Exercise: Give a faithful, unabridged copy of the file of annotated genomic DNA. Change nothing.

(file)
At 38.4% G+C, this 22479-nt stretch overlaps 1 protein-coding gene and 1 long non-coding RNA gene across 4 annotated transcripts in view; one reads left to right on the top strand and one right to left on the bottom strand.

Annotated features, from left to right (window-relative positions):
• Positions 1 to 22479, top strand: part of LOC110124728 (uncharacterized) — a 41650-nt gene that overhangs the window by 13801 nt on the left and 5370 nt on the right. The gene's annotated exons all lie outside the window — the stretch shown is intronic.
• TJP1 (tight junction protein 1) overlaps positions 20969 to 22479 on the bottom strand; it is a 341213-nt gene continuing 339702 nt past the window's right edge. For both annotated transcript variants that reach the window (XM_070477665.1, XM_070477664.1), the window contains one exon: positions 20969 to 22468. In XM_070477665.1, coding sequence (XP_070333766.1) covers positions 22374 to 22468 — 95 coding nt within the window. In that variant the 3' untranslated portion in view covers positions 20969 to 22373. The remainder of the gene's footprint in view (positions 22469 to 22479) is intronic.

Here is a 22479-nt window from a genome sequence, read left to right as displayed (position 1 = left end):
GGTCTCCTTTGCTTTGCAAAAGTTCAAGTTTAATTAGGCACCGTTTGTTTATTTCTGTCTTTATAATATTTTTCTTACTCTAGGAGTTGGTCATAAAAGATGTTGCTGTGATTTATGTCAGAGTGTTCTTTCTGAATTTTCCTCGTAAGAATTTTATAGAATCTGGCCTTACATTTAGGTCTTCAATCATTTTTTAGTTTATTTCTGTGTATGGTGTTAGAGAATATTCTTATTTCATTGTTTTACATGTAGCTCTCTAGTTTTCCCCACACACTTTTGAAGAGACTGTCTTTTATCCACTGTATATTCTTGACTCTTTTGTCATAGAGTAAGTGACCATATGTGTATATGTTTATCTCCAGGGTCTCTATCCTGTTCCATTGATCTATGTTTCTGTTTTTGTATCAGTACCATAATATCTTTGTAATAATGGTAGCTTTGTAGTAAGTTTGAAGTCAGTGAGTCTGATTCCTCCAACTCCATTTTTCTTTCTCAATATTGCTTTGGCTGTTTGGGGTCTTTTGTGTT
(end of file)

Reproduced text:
At 38.4% G+C, this 22479-nt stretch overlaps 1 protein-coding gene and 1 long non-coding RNA gene across 4 annotated transcripts in view; one reads left to right on the top strand and one right to left on the bottom strand.

Annotated features, from left to right (window-relative positions):
• Positions 1 to 22479, top strand: part of LOC110124728 (uncharacterized) — a 41650-nt gene that overhangs the window by 13801 nt on the left and 5370 nt on the right. The gene's annotated exons all lie outside the window — the stretch shown is intronic.
• TJP1 (tight junction protein 1) overlaps positions 20969 to 22479 on the bottom strand; it is a 341213-nt gene continuing 339702 nt past the window's right edge. For both annotated transcript variants that reach the window (XM_070477665.1, XM_070477664.1), the window contains one exon: positions 20969 to 22468. In XM_070477665.1, coding sequence (XP_070333766.1) covers positions 22374 to 22468 — 95 coding nt within the window. In that variant the 3' untranslated portion in view covers positions 20969 to 22373. The remainder of the gene's footprint in view (positions 22469 to 22479) is intronic.

Here is a 22479-nt window from a genome sequence, read left to right as displayed (position 1 = left end):
GGTCTCCTTTGCTTTGCAAAAGTTCAAGTTTAATTAGGCACCGTTTGTTTATTTCTGTCTTTATAATATTTTTCTTACTCTAGGAGTTGGTCATAAAAGATGTTGCTGTGATTTATGTCAGAGTGTTCTTTCTGAATTTTCCTCGTAAGAATTTTATAGAATCTGGCCTTACATTTAGGTCTTCAATCATTTTTTAGTTTATTTCTGTGTATGGTGTTAGAGAATATTCTTATTTCATTGTTTTACATGTAGCTCTCTAGTTTTCCCCACACACTTTTGAAGAGACTGTCTTTTATCCACTGTATATTCTTGACTCTTTTGTCATAGAGTAAGTGACCATATGTGTATATGTTTATCTCCAGGGTCTCTATCCTGTTCCATTGATCTATGTTTCTGTTTTTGTATCAGTACCATAATATCTTTGTAATAATGGTAGCTTTGTAGTAAGTTTGAAGTCAGTGAGTCTGATTCCTCCAACTCCATTTTTCTTTCTCAATATTGCTTTGGCTGTTTGGGGTCTTTTGTGTT